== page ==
Differentiation class

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The differentiation class is a term from mathematics , especially from the sub-area of analysis . It is a function space and includes all functions that are continuously differentiable at least times , where is a natural number . The differentiation class is usually noted using .


Let be a number and a non-empty, open subset of the real numbers . A continuous function then belongs to the differentiation class or, more precisely , if it is continuously differentiable to at least- times .

According to the definition, the class of continuous functions and the differentiation class of functions that can be differentiated as often as desired are referred to.


The class of the analytic functions is sometimes referred to by analogy to the definition above .

The definition is adopted analogously for continuous functions in the multidimensional Euclidean vector space . The function therefore belongs to the differentiation class if it is continuously differentiable over at least a number of times .

If the number of possible differentiations ( ) for multi-dimensional functions differs between the individual variables, this can be taken into account in a generalization of the above notation:

The differentiation classes are also defined analogously for functions between differentiable manifolds .

Subset relation

Let be an open subset, then


The higher the index of the differentiation class, the fewer functions it comprises.


  • The exponential function is analytical and therefore belongs to the class .
  • The amount function is continuous, but not differentiable. So it belongs to the class , but not to the class .
  • The function , is twice continuously differentiable, but not three times. So it applies .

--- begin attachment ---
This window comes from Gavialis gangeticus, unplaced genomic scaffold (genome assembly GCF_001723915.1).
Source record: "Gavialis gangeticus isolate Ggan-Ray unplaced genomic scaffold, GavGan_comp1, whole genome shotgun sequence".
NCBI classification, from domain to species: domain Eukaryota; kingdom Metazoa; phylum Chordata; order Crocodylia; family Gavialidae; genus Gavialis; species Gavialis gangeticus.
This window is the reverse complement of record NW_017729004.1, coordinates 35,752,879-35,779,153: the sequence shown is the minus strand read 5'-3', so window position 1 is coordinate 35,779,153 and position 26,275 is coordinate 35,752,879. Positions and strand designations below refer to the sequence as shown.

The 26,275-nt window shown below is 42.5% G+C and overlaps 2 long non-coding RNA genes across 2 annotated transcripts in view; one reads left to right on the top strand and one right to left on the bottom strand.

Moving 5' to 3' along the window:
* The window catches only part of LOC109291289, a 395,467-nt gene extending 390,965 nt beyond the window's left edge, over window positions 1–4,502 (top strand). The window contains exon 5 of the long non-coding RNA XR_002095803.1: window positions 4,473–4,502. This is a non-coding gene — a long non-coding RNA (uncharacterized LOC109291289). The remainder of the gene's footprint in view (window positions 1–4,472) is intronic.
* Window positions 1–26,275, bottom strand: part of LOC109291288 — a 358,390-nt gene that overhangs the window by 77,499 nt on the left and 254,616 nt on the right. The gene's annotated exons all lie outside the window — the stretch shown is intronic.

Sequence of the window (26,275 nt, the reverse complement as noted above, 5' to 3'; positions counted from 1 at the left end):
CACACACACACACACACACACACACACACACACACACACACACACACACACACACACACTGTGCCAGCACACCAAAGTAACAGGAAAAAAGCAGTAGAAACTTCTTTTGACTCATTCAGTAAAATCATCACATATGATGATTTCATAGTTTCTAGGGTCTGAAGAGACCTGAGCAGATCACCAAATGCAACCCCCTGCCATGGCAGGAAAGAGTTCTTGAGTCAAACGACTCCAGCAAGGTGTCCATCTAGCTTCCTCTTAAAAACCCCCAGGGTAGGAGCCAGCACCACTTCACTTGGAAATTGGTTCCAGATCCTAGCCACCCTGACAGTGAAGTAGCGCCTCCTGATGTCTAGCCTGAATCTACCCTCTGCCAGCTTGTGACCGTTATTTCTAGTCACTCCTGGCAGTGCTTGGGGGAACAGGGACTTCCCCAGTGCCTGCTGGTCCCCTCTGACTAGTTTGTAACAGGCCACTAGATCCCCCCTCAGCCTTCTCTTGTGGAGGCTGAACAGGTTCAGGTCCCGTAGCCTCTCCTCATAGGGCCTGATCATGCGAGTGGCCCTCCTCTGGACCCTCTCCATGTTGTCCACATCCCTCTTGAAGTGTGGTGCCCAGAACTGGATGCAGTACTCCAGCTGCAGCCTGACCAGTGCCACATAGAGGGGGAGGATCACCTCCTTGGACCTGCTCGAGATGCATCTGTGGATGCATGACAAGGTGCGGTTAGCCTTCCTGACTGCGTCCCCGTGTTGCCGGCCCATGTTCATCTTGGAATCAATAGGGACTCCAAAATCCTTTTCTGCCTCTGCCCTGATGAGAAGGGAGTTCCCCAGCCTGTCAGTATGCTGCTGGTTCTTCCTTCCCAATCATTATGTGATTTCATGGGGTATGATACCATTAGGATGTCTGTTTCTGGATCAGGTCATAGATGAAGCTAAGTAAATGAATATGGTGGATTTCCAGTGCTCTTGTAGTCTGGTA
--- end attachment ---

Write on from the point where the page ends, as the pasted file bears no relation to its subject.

• The function with for and can be differentiated any number of times and thus belongs to the class , but it is not analytical.
  • The function with for and is differentiable everywhere, but the derivative function is not continuous at zero. Thus the function does not belong to the class , only to the class .

Sufficiently smooth

In connection with differentiability, it is sometimes said that a function is sufficiently smooth . This means that it is often differentiable in the respective context, so you don't have to worry about the differentiability, so to speak. The term is derived from the term smooth function for a function that can be differentiated as often as required.

Individual evidence

  1. ^ Rolf Walter: Introduction to Analysis. Volume 3. Walter de Gruyter, Berlin a. a. 2009, ISBN 978-3-11-020960-0 , pp. 59, 147ff.
  2. ^ A b Konrad Königsberger : Analysis 1. Springer-Verlag, Berlin a. a., 2004, ISBN 3-540-41282-4 , p. 155.
  3. ^ Konrad Königsberger : Analysis 2. Springer-Verlag, Berlin / Heidelberg, 2000, ISBN 3-540-43580-8 , p. 62.
  4. ^ Rolf Walter: Introduction to Analysis 2 . de Gruyter, 2007, ISBN 978-3-11-019540-8 , p. 64, 448 .
  5. ^ Prof. Martin Keller-Ressel: Stochastic Analysis. In: TU Dresden, Faculty of Mathematics. May 23, 2015, p. 46 , accessed January 9, 2020 .
  6. Dirk Langemann, Cordula Reisch: Mathematics is that simple - Partial differential equations for users . 1st edition. Springer Spectrum, Berlin / Heidelberg 2018, ISBN 978-3-662-57501-7 , p. 101 .